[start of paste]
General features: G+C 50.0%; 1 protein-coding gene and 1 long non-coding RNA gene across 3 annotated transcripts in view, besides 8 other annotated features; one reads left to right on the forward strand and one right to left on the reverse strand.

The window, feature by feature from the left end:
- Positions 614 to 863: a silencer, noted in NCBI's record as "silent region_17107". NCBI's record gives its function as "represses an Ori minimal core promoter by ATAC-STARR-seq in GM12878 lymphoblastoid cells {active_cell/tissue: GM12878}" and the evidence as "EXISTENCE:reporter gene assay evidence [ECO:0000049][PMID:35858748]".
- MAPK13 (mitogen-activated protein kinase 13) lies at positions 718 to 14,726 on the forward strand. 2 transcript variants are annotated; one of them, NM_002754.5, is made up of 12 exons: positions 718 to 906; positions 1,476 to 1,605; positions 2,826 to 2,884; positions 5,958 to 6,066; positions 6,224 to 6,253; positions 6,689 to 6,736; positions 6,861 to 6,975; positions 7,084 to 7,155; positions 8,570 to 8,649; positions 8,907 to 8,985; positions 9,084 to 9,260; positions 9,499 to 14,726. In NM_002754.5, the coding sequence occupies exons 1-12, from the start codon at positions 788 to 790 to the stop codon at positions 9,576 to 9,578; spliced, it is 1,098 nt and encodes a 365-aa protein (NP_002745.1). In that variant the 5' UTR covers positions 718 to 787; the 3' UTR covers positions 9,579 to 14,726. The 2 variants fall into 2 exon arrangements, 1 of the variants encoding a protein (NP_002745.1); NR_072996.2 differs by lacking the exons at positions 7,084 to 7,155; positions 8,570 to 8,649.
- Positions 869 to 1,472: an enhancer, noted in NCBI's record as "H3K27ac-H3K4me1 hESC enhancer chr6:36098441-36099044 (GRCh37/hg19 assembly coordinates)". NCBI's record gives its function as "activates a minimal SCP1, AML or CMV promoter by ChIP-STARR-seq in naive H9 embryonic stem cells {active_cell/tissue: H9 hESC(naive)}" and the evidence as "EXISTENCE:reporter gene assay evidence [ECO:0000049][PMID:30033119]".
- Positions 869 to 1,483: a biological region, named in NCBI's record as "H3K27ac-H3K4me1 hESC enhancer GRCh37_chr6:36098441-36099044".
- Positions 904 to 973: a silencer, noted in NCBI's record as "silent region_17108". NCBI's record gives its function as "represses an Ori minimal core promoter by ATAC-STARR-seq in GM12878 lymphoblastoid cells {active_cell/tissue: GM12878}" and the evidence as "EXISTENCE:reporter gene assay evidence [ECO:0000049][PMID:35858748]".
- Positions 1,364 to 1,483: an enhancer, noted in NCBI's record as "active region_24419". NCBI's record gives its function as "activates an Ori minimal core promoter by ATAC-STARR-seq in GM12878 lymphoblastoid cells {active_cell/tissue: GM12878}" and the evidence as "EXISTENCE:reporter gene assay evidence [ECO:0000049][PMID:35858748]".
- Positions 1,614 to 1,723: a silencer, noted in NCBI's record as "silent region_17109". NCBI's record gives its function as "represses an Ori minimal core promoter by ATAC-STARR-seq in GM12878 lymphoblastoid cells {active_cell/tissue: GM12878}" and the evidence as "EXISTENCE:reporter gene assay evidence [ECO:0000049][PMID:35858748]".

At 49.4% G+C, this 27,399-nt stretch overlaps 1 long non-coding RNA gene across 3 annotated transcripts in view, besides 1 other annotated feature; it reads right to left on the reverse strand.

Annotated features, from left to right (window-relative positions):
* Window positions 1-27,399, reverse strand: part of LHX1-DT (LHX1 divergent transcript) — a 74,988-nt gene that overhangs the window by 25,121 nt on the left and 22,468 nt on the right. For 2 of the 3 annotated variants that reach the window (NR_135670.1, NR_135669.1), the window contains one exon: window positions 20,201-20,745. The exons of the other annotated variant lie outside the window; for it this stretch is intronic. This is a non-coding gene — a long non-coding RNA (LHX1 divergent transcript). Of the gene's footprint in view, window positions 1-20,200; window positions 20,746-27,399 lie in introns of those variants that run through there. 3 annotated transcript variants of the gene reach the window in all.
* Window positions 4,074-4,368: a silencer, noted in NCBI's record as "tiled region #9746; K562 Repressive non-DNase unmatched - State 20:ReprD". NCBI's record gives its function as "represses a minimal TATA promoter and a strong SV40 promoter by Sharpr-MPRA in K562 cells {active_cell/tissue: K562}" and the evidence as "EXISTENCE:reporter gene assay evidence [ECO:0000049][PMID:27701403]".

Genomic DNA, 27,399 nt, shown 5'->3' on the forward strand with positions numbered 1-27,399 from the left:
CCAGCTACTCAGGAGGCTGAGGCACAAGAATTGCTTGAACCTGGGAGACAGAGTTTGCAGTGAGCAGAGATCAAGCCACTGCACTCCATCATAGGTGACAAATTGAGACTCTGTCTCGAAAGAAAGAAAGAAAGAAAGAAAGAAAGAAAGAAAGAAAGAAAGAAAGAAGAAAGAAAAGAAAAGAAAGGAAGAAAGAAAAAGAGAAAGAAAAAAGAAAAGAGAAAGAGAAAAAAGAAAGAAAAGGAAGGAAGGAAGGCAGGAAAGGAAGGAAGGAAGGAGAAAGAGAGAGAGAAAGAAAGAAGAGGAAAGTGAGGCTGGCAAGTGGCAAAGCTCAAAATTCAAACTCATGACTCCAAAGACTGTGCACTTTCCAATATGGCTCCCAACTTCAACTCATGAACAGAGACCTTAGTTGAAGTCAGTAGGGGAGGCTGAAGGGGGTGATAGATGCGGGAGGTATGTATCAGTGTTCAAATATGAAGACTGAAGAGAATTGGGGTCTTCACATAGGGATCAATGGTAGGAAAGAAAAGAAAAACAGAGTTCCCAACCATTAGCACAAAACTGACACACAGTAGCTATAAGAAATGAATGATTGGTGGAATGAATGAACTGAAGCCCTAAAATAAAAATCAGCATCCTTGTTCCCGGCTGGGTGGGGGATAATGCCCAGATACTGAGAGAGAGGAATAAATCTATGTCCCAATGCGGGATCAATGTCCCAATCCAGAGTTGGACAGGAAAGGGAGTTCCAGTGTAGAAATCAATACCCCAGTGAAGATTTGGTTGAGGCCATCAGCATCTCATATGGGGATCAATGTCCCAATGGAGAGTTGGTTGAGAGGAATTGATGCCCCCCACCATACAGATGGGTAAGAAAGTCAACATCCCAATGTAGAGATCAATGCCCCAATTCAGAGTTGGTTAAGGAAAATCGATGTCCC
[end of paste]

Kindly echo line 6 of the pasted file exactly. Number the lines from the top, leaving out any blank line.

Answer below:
- Positions 869 to 1,483: a biological region, named in NCBI's record as "H3K27ac-H3K4me1 hESC enhancer GRCh37_chr6:36098441-36099044".